A Texture Compromise: Jamie Oliver’s French Bean Salad

4 Nov

I don’t like crunchy green beans.  No sirree, no green beans almondine for me.

Growing up, I had green beans one of two ways.  Most often, I ate some improvised version of Chinese dry fried green beans served up by Dad as a quick cooking veggie side dish.  The green beans are fried until the skin starts to pucker and brown, rendering them very tender.  On Thanksgiving and Christmas, my non-culinary inclined Mom would prepare Campbell’s green bean casserole, complete with mushy canned French cut green beans.  Mom claims the classic casserole was the first American recipe she learned when she arrived in the US.  Looking back, I suspect that my parents and my child self must have, to some degree, subconsciously associated the consumption of processed foods to cultural assimilation.  Cultural issues aside, my tastebuds were accustomed to all those years of eating softer textured green beans, and retraining myself to enjoy al dente green beans as an adult is proving difficult.

The “in-between” texture of Jamie Oliver’s Good Old French Bean Salad is a happy medium, not quite al dente, definitely not mushy.  Maybe this salad can serve as my training wheels en route to crunchy green bean land.  Or maybe the texture compromise is the perfect balancing act between limp and brittle.  Served hot or cold, the piquant mustard gives these green beans a refreshing wake up call.

I altered the recipe a little to cut down on the amount of olive oil and to incorporate my new favorite condiment, Maille Dijonnaise.

Recipe yields 6 side dish servings

1 lb French beans, rough ends removed
2 tbsp Maille Dijonnaise (or whole grain Dijon mustard)
2 tbsp white wine vinegar (or champagne vinegar)
4 tbsp extra virgin olive oil
1 medium shallot, peeled and finely chopped
salt and pepper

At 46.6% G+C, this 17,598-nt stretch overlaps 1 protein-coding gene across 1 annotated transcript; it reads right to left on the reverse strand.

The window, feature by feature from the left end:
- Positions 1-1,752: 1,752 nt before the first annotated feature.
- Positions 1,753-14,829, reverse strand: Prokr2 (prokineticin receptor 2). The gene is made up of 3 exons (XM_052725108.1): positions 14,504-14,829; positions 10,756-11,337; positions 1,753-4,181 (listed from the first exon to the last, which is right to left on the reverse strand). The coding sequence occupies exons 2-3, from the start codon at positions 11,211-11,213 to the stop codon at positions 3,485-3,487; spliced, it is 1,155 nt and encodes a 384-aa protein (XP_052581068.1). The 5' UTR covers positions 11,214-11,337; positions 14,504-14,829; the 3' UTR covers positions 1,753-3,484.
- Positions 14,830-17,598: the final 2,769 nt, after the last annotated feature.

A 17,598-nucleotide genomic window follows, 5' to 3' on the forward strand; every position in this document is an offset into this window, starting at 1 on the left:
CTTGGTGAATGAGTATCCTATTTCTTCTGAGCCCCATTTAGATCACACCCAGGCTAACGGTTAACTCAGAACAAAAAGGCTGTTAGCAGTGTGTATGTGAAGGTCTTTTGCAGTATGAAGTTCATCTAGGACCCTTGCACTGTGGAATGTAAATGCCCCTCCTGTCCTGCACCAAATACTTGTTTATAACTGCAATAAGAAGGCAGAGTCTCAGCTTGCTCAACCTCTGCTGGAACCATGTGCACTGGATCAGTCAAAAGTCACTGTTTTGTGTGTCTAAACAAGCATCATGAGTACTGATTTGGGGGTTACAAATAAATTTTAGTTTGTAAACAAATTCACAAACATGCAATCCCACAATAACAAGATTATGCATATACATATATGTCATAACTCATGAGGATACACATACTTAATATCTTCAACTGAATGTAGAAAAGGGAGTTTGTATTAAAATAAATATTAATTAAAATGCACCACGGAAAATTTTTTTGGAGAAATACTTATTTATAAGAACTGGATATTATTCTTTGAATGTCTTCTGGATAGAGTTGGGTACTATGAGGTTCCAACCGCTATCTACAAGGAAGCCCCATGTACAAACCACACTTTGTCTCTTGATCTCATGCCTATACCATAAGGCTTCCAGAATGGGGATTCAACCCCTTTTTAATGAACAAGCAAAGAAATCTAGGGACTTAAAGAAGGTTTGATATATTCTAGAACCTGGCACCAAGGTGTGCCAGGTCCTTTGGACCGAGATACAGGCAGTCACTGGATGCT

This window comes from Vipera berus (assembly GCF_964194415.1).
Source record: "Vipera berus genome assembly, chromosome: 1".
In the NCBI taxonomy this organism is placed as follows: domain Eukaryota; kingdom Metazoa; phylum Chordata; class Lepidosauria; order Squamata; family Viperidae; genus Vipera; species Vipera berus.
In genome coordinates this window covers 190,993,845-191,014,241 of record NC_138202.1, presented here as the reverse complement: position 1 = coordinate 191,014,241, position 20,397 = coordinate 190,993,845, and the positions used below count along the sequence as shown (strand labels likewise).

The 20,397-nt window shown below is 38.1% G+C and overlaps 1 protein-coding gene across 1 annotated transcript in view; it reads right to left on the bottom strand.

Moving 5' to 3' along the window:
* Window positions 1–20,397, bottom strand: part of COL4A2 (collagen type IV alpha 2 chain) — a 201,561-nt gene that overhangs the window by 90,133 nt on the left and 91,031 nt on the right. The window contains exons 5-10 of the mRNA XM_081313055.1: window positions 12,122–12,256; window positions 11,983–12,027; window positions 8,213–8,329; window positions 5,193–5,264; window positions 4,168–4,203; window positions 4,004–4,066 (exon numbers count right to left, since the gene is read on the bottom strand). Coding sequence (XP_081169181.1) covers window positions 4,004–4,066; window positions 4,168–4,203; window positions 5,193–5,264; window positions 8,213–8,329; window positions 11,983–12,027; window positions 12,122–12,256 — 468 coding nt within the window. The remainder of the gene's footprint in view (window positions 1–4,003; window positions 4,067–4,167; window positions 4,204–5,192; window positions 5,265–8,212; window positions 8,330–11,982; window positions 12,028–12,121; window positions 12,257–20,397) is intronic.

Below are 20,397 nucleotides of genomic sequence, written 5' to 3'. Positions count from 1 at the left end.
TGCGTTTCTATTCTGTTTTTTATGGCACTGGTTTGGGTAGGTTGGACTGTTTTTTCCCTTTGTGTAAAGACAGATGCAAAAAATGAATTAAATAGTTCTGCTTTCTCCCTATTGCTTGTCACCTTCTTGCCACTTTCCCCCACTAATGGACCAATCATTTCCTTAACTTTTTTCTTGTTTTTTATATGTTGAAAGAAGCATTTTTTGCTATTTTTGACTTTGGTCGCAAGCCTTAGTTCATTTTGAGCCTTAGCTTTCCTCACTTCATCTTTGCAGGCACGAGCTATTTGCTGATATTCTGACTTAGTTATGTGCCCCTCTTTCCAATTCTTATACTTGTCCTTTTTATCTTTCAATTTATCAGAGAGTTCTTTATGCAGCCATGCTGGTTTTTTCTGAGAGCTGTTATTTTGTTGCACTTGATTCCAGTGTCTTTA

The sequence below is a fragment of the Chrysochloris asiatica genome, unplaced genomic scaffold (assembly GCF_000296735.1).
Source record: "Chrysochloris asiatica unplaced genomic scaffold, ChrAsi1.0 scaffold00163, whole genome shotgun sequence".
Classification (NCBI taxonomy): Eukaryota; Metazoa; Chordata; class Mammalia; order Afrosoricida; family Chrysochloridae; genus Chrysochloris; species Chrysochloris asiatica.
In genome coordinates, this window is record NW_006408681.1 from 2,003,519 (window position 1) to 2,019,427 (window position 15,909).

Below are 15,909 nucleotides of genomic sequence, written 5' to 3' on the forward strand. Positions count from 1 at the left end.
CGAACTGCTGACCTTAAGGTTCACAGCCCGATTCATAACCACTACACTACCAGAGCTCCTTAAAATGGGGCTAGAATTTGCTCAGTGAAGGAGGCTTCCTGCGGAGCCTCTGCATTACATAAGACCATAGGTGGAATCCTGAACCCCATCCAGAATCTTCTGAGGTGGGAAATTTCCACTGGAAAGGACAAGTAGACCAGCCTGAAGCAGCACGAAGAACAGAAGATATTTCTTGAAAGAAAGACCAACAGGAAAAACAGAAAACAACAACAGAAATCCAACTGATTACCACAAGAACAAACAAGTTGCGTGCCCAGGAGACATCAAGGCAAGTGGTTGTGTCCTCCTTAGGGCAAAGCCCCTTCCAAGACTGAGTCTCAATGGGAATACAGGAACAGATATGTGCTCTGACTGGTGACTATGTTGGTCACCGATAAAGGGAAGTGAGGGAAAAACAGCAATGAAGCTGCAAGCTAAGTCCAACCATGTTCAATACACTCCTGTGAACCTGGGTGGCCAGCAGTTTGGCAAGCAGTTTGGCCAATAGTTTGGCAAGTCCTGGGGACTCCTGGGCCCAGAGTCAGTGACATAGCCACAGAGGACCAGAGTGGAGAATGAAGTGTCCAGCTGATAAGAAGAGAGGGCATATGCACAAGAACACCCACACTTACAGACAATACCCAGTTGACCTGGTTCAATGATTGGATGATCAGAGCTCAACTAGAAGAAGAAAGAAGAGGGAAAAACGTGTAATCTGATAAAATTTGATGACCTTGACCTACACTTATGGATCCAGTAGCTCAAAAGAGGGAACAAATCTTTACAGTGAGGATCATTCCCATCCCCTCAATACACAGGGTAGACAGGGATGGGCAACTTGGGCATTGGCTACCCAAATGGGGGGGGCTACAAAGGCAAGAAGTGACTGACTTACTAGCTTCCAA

• Bring a pot of water large enough to submerge all the beans to a boil.
  • Add in French beans, cover, and let cook 4 to 5 minutes.
  • Meanwhile, whisk together Dijonnaise, vinegar, and olive oil in a medium bowl.  Season to taste with salt and pepper.
  • Remove one of the beans from the pan to check if it’s cooked. If it holds its shape but is also soft to the bite, it’s perfect. Drain beans in a colander.
  • To serve hot: while the beans are steaming hot, toss them in a large bowl with the chopped shallots and the mustard dressing.  To serve cold: blanch beans in iced water, drain, then toss in large bowl with chopped shallots and mustard dressing.

Nutrition Facts
Per side dish serving
as calculated by Sparkpeople Recipe Calculator

Calories 140 | Fat 12g | Sodium 393 mg
Carbohydrate 8g | Dietary Fiber 3g | Sugars 1g | Protein 2g

Vitamin A 12% | Vitamin C 21%
Vitamin E 7% | Calcium 3% | Iron 5%

2 Responses to “A Texture Compromise: Jamie Oliver’s French Bean Salad”

  1. Hayley 11/04/2010 at 9:21 pm #

    You can gasp or shudder when you read this, but growing up, I would only eat them from the can. In fact, I made my mom put the can in the fridge to get them really cold, then I’d dip them in ketchup. I still don’t care for the crunchiness of “real” green beans, but I’ll take them over other veggies.

  2. Donna 11/05/2010 at 6:29 am #

    I loved them from the can, too. Hell, I still like Campbell’s green bean casserole, somethings you just can’t change 🙂

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